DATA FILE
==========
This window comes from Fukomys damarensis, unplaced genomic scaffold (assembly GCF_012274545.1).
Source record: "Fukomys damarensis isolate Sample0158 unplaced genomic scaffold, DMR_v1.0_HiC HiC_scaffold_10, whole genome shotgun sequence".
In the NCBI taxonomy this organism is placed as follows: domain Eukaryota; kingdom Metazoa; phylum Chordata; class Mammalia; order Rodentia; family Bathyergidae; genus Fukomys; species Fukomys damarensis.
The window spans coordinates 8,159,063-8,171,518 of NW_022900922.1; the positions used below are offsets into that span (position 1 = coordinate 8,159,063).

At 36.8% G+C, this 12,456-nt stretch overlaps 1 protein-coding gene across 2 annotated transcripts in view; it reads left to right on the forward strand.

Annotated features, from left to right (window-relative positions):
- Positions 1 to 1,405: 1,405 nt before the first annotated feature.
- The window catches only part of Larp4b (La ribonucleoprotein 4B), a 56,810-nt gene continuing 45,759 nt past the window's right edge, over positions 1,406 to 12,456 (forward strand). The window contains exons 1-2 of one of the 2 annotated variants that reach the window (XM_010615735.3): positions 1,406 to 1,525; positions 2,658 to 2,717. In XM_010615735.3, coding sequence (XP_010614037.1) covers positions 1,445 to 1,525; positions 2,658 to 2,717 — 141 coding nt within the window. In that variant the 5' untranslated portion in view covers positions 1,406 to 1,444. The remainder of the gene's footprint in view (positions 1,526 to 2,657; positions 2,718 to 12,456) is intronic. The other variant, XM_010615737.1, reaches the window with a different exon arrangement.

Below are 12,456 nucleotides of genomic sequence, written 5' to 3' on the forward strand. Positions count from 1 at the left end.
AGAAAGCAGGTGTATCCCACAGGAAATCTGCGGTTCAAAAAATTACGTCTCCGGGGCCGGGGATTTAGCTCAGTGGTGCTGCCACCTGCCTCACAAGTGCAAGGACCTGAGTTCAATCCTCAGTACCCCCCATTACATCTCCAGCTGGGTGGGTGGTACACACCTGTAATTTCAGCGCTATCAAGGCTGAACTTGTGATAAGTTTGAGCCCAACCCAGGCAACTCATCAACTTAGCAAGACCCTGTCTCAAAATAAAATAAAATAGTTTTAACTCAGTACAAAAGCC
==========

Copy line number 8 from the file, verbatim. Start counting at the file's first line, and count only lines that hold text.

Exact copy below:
- The window catches only part of Larp4b (La ribonucleoprotein 4B), a 56,810-nt gene continuing 45,759 nt past the window's right edge, over positions 1,406 to 12,456 (forward strand). The window contains exons 1-2 of one of the 2 annotated variants that reach the window (XM_010615735.3): positions 1,406 to 1,525; positions 2,658 to 2,717. In XM_010615735.3, coding sequence (XP_010614037.1) covers positions 1,445 to 1,525; positions 2,658 to 2,717 — 141 coding nt within the window. In that variant the 5' untranslated portion in view covers positions 1,406 to 1,444. The remainder of the gene's footprint in view (positions 1,526 to 2,657; positions 2,718 to 12,456) is intronic. The other variant, XM_010615737.1, reaches the window with a different exon arrangement.